Five years after terror attacks in Paris killed 130 innocent civilians, Europe is still suffering at the hands of Islamist extremists.
Last month's attack in Vienna, which was claimed by ISIS, demonstrated the determination of those who seek to spread their intolerance across the world.
The gunman, who shot dead four people and wounded more than a dozen others, had been jailed last year for trying to travel to join the group in Syria.
The scenes in the UK outside the Houses of Parliament in Westminster in 2017 and at London Bridge the same year and again in 2019 stemmed from the same root. It is clear that the poisonous, transnational ideology of hate knows no bounds.
An honest conversation is sorely needed about the relationship between violent extremists and their "non-violent" sympathisers. The Muslim Brotherhood has been creating the mood music for terrorist attacks in different parts of the world, including Europe.
Its self-described "peaceful" umbrella for Islamist groups has provided legitimacy and political cover for those who commit atrocities in the name of Islam.
In fact, it has laid the ideological foundations for scores of Muslims to turn to violence as a result of an ideology that holds western societies as being hostile to Islam and to Muslim communities and that, hence, Islam is "under attack".
Consequently, it is suggested by some that Muslims have the right to defend their religion through violence, even against innocent civilians. The ultimate consequence is the series of attacks by ISIS and the tragic events recently witnessed in Vienna.
For those of us who have had to live with the Muslim Brotherhood, this should come as no surprise. In Egypt, we have sadly seen that some are still tempted by the lure of this organisation, which aims to distort and sully Egypt’s image. In the 12 months following the June 2012 elections, Egypt entered into the dark tunnel of political Islam.
It is no secret that the Muslim Brotherhood has not forgiven Egypt for the upheaval that led to its removal from power in the summer of 2013.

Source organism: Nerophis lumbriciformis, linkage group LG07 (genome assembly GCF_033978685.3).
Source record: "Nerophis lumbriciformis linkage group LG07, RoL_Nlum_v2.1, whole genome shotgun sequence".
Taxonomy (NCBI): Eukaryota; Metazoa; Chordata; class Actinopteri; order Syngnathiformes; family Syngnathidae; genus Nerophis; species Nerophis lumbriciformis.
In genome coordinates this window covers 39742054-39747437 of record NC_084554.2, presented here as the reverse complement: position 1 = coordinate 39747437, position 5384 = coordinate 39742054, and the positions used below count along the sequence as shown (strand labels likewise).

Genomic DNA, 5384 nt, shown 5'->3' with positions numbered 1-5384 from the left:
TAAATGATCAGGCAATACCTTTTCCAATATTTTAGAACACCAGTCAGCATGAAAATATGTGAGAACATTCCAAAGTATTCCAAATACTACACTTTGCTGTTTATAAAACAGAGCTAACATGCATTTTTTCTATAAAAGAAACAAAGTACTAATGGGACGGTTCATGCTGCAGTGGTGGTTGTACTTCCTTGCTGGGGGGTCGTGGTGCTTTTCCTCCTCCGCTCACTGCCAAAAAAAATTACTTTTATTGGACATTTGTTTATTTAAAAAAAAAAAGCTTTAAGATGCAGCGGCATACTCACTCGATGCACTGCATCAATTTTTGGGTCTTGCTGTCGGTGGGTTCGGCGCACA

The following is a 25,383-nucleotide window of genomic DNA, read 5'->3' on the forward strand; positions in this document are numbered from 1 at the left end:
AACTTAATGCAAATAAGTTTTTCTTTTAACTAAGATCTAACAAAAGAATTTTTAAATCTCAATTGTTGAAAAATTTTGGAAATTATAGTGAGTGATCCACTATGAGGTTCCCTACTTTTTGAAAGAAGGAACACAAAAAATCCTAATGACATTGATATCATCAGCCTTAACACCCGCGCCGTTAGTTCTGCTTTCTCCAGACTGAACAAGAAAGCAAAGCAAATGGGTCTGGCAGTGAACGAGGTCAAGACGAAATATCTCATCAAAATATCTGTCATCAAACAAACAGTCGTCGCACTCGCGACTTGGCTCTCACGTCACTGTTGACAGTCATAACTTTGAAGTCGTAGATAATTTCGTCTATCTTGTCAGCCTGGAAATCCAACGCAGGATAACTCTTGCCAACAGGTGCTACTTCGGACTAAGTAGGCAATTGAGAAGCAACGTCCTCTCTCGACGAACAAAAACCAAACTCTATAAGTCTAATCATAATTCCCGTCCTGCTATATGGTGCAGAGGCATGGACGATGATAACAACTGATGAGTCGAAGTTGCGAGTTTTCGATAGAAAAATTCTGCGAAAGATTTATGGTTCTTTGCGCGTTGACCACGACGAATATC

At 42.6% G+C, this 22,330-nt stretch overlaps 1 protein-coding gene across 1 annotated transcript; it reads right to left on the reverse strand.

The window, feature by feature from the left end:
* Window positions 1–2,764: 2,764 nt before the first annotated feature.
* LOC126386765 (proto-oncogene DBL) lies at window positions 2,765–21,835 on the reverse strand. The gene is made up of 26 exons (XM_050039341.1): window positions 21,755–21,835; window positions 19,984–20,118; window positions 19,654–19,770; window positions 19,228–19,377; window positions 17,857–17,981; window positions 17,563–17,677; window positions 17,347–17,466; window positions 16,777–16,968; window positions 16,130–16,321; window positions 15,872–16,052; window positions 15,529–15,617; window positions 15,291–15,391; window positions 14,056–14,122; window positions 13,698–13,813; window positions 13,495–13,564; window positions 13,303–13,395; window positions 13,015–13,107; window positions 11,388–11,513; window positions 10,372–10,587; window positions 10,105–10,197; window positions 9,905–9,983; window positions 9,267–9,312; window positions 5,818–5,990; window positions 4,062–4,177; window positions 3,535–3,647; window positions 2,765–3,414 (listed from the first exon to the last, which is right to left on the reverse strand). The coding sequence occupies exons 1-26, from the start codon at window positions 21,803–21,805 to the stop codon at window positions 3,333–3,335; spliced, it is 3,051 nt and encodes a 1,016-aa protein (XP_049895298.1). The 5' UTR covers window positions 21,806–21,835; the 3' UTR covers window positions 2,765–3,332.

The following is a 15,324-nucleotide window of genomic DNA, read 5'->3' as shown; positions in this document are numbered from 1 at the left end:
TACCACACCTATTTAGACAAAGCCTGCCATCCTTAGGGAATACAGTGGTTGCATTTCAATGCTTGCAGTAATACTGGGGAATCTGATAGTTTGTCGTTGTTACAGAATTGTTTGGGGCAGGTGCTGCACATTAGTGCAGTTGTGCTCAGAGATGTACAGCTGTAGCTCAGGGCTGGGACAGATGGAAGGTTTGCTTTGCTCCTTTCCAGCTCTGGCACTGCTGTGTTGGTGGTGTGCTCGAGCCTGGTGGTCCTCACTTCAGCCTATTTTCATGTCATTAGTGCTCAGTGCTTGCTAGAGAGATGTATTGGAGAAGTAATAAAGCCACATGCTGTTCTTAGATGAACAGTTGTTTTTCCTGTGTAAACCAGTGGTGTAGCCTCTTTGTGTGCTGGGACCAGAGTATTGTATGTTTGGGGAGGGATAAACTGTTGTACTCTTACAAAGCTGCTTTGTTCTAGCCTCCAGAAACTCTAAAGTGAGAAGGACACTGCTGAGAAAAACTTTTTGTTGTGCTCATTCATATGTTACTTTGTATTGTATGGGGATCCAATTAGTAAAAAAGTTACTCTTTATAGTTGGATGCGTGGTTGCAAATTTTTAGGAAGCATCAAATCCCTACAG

Attempts to undermine Egypt’s subsequent progress have been spearheaded by Al Jazeera and other media outlets.
The threat posed by the Muslim Brotherhood is as great today as it has ever been. It does not believe in the notion of a civil nation state that the West takes for granted. Its dream of Caliphate rule and pursuit of the strictest application of the most conservative version of Islam is simply anathema to human civilisation.
The truth is that the Muslim Brotherhood is bad news for the entire world, not just for my country.
Violence has never been far away from the group since attempts in the 1960s to establish an armed military wing. Sayyid Qutb was a leading figure that preached violence.
The Muslim Brotherhood's current highest spiritual guru, Yusuf Al Qaradawi, has justified suicide attacks against civilians, saying at one point: "It's not suicide, it is martyrdom in the name of God."
It is important to remember as well that Ayman Al Zawahiri, Osama bin Laden’s successor as the leader of Al Qaeda, began on the path of violence as a Muslim Brotherhood member.
Recognition of this linkage is not unfortunately universal. There are European countries that are now feeling the consequences of this impulse. Some are adopting new policy measures in response while others are slower to respond.
In Britain, this year marked the fifth year since an opportunity was presented to confront this pan-national threat. The then British ambassador to Riyadh, John Jenkins, was tasked with reviewing the Muslim Brotherhood in 2014 on behalf of the UK government.
He concluded that the Brotherhood is "prepared to countenance violence – including, from time to time, terrorism – where gradualism is ineffective".
He also wrote that "aspects of Muslim Brotherhood ideology and tactics, in this country and overseas, are contrary to our values and have been contrary to our national interests and our national security".
The group's loyalists have sought to inject their brand of conservative, literalist Islam into Britain and the West at large.
"Much about the Muslim Brotherhood in the UK remains secretive, including membership, fund raising and educational programmes," the report said. "But Muslim Brotherhood associates and affiliates here have at times had significant influence on the largest UK Muslim student organisation, national organisations which have claimed to represent Muslim communities [and on that basis have sought and had a dialogue with government], charities and some mosques."
When the report was published, then prime minister David Cameron said the findings had revealed the Brotherhood’s "highly ambiguous relationship with violent extremism".
In the five years since, not enough has been done in the way of acting on these words.
Tarek Adel is the Egyptian Ambassador to the UK